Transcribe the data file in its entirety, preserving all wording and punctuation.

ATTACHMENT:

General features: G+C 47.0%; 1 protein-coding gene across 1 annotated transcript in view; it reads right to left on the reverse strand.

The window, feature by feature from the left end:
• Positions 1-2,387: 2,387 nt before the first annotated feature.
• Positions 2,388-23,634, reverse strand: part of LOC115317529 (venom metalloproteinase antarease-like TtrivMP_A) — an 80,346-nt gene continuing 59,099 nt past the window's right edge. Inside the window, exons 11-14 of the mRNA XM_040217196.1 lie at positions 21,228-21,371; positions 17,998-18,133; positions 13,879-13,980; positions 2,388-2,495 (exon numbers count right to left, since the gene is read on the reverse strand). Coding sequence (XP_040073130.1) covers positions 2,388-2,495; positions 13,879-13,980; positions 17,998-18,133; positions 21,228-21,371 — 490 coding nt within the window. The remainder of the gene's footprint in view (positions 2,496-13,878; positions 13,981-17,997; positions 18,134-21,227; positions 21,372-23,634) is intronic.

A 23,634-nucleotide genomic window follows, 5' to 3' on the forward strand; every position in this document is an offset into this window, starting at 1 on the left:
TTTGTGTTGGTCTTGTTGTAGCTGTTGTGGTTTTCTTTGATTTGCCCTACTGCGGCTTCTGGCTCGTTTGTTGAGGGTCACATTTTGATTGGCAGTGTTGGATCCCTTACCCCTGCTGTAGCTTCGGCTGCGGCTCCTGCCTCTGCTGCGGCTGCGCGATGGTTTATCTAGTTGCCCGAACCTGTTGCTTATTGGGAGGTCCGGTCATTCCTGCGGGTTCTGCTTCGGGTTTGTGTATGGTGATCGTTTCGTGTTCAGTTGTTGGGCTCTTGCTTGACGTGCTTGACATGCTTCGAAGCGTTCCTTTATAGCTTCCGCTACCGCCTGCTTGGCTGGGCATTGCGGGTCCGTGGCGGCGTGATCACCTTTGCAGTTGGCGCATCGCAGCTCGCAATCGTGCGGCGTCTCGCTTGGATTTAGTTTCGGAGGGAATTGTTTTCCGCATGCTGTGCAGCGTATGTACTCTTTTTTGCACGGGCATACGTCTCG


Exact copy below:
General features: G+C 47.0%; 1 protein-coding gene across 1 annotated transcript in view; it reads right to left on the reverse strand.

The window, feature by feature from the left end:
• Positions 1-2,387: 2,387 nt before the first annotated feature.
• Positions 2,388-23,634, reverse strand: part of LOC115317529 (venom metalloproteinase antarease-like TtrivMP_A) — an 80,346-nt gene continuing 59,099 nt past the window's right edge. Inside the window, exons 11-14 of the mRNA XM_040217196.1 lie at positions 21,228-21,371; positions 17,998-18,133; positions 13,879-13,980; positions 2,388-2,495 (exon numbers count right to left, since the gene is read on the reverse strand). Coding sequence (XP_040073130.1) covers positions 2,388-2,495; positions 13,879-13,980; positions 17,998-18,133; positions 21,228-21,371 — 490 coding nt within the window. The remainder of the gene's footprint in view (positions 2,496-13,878; positions 13,981-17,997; positions 18,134-21,227; positions 21,372-23,634) is intronic.

A 23,634-nucleotide genomic window follows, 5' to 3' on the forward strand; every position in this document is an offset into this window, starting at 1 on the left:
TTTGTGTTGGTCTTGTTGTAGCTGTTGTGGTTTTCTTTGATTTGCCCTACTGCGGCTTCTGGCTCGTTTGTTGAGGGTCACATTTTGATTGGCAGTGTTGGATCCCTTACCCCTGCTGTAGCTTCGGCTGCGGCTCCTGCCTCTGCTGCGGCTGCGCGATGGTTTATCTAGTTGCCCGAACCTGTTGCTTATTGGGAGGTCCGGTCATTCCTGCGGGTTCTGCTTCGGGTTTGTGTATGGTGATCGTTTCGTGTTCAGTTGTTGGGCTCTTGCTTGACGTGCTTGACATGCTTCGAAGCGTTCCTTTATAGCTTCCGCTACCGCCTGCTTGGCTGGGCATTGCGGGTCCGTGGCGGCGTGATCACCTTTGCAGTTGGCGCATCGCAGCTCGCAATCGTGCGGCGTCTCGCTTGGATTTAGTTTCGGAGGGAATTGTTTTCCGCATGCTGTGCAGCGTATGTACTCTTTTTTGCACGGGCATACGTCTCG